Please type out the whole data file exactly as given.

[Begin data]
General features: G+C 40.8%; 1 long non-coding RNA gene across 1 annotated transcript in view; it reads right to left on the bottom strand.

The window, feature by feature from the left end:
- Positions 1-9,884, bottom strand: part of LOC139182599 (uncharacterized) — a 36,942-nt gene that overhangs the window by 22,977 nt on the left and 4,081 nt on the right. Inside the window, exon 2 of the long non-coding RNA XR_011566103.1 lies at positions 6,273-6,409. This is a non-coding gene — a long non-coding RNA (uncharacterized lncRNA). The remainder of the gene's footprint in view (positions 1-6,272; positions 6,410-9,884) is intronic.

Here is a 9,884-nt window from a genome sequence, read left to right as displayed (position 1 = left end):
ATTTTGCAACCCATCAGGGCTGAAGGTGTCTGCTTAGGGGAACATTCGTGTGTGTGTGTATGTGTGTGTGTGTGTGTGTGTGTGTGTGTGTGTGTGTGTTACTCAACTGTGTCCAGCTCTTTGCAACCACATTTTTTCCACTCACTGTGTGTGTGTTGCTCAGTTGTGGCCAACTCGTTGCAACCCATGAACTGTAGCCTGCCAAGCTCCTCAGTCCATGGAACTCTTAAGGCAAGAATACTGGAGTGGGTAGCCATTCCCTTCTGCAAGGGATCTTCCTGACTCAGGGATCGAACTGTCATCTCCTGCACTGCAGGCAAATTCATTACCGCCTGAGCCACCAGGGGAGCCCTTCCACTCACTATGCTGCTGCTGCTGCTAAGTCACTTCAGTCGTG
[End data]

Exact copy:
General features: G+C 40.8%; 1 long non-coding RNA gene across 1 annotated transcript in view; it reads right to left on the bottom strand.

The window, feature by feature from the left end:
- Positions 1-9,884, bottom strand: part of LOC139182599 (uncharacterized) — a 36,942-nt gene that overhangs the window by 22,977 nt on the left and 4,081 nt on the right. Inside the window, exon 2 of the long non-coding RNA XR_011566103.1 lies at positions 6,273-6,409. This is a non-coding gene — a long non-coding RNA (uncharacterized lncRNA). The remainder of the gene's footprint in view (positions 1-6,272; positions 6,410-9,884) is intronic.

Here is a 9,884-nt window from a genome sequence, read left to right as displayed (position 1 = left end):
ATTTTGCAACCCATCAGGGCTGAAGGTGTCTGCTTAGGGGAACATTCGTGTGTGTGTGTATGTGTGTGTGTGTGTGTGTGTGTGTGTGTGTGTGTGTGTTACTCAACTGTGTCCAGCTCTTTGCAACCACATTTTTTCCACTCACTGTGTGTGTGTTGCTCAGTTGTGGCCAACTCGTTGCAACCCATGAACTGTAGCCTGCCAAGCTCCTCAGTCCATGGAACTCTTAAGGCAAGAATACTGGAGTGGGTAGCCATTCCCTTCTGCAAGGGATCTTCCTGACTCAGGGATCGAACTGTCATCTCCTGCACTGCAGGCAAATTCATTACCGCCTGAGCCACCAGGGGAGCCCTTCCACTCACTATGCTGCTGCTGCTGCTAAGTCACTTCAGTCGTG